When you approach someone with an off-the-wall idea at Stanford, the first thing people start talking about is whether the idea holds water.
No matter whom you’re talking with—a high school student, undergraduate, professor—everyone’s ideas are heard out and vetted to get to a positive kernel of truth. I’ve found that the campus’s layout really helps to foster this culture of scientific curiosity: Having different research hubs within walking distance has led me to serendipitous moments and ideas that cross disciplines.
As an example, while I was in medical school, my roommate studied chemistry. As part of his thesis defense, he was asked to propose an out-of-the-box idea and explain how he'd pursue it. We brainstormed and the idea we developed led to my current work: a noninvasive technique that can target drugs to specific regions in the brain. In my lab we create nanoparticles that bind a drug, such as an anesthetic, that can be administered intravenously. Then, we use ultrasound to break up the nanoparticles at a precise moment, in the target brain region, releasing the drug so that the it acts only in that region of the brain.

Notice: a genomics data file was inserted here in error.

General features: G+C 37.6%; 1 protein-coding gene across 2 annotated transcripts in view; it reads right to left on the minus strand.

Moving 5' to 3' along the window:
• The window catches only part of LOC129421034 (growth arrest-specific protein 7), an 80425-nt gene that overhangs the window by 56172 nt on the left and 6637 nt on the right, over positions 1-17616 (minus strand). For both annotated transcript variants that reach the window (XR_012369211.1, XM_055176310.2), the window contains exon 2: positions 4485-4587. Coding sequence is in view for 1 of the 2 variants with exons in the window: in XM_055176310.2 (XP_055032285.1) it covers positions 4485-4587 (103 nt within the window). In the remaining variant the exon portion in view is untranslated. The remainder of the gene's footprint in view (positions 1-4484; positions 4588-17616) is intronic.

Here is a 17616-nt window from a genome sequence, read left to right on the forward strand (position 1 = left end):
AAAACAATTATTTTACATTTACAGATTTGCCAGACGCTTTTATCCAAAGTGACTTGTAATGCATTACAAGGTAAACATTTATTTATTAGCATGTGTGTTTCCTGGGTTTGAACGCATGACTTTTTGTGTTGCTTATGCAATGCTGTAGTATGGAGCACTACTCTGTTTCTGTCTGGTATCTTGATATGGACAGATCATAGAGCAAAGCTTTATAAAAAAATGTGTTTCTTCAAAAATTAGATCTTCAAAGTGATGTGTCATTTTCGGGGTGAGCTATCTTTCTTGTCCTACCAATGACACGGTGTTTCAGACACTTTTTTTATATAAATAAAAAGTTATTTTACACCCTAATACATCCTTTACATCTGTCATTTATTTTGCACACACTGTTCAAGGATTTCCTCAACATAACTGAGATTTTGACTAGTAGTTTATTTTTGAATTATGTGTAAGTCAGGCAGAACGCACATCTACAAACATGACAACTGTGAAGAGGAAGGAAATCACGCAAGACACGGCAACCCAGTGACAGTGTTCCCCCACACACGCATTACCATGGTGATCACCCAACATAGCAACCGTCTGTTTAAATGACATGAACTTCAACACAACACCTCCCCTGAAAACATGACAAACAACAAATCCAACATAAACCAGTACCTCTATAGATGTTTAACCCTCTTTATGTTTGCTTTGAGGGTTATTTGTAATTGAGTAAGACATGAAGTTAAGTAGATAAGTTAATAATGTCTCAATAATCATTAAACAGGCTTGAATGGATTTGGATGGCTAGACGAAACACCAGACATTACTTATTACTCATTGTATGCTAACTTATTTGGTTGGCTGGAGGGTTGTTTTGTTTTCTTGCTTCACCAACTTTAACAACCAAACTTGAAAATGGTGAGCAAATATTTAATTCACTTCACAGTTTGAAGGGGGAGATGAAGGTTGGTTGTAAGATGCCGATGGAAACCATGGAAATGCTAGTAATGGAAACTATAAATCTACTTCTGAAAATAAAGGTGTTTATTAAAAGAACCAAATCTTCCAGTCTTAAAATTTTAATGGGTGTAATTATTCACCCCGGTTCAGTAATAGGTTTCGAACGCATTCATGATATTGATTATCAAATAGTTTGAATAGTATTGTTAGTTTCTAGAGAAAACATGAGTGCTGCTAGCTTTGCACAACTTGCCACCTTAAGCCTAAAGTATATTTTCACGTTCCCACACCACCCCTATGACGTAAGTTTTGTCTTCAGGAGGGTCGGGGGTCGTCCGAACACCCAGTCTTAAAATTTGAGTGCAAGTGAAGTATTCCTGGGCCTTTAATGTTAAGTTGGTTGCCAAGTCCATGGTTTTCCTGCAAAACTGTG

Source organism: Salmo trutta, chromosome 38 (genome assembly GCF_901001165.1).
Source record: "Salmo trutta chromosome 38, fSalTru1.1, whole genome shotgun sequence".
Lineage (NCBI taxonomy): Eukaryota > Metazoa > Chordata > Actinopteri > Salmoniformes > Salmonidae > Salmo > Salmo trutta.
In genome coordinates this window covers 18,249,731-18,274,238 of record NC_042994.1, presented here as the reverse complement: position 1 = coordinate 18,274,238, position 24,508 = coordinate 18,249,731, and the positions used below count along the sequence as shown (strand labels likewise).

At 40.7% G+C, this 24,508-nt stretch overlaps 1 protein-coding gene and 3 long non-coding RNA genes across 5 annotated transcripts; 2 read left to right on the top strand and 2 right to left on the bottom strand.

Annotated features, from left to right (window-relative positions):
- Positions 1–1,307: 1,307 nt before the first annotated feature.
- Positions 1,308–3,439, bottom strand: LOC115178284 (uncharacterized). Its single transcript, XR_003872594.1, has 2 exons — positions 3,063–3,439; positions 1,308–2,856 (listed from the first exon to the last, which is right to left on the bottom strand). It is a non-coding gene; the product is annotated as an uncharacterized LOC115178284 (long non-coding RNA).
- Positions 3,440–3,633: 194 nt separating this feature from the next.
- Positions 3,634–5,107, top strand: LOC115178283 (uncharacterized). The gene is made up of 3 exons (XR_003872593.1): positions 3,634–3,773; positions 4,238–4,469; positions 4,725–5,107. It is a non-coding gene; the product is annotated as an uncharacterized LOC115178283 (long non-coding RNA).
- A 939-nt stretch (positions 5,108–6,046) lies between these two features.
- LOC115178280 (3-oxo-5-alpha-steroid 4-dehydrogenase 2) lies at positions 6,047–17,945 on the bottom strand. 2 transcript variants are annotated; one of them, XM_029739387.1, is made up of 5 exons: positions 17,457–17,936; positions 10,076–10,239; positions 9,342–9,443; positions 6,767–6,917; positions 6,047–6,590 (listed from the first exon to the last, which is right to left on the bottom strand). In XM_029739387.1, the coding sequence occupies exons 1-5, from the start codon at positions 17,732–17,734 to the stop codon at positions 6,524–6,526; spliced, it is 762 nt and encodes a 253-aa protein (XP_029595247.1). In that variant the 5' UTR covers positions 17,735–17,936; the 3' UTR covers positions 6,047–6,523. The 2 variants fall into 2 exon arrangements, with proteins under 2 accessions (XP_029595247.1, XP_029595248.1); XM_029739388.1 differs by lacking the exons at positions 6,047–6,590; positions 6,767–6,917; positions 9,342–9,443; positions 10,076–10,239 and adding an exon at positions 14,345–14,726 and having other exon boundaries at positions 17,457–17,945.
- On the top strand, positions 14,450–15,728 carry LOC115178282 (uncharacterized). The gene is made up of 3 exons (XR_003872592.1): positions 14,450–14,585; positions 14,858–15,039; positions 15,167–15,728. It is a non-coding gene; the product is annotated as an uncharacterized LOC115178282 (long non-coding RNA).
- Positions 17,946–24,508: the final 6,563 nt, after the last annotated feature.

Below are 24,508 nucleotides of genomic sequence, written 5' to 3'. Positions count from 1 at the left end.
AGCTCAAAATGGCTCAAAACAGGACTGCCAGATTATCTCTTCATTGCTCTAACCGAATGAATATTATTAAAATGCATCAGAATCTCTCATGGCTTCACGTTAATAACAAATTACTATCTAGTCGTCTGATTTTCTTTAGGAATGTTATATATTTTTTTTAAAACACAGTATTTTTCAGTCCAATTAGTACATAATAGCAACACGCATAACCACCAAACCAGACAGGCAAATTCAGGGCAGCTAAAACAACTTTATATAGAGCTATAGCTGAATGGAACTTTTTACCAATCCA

This technology has exciting possible applications. For instance, patients with a certain kind of epilepsy require invasive brain mapping to diagnose which sections of the brain lead to seizures. We could potentially use our technology to temporarily dampen the activity in the section of the patient's brain that the surgeon intends to operate on, to better predict what the surgery would yield. This would not only confirm that that section of the brain indeed causes the symptoms, but could also help physicians avoid damaging functions such as memory and language with a potential intervention. It would be a way to effectively simulate the effects of a neurosurgery to help patients understand more about their procedure and feel more comfortable with it.
Often, the tools we use in neuroscience can benefit from other disciplines and Stanford is a perfect places to learn from and combine those interests. Pursuing your interests and keeping an open mind to learn about these disciplines is key. You never know when the critical piece of information is going to come, or from where or whom.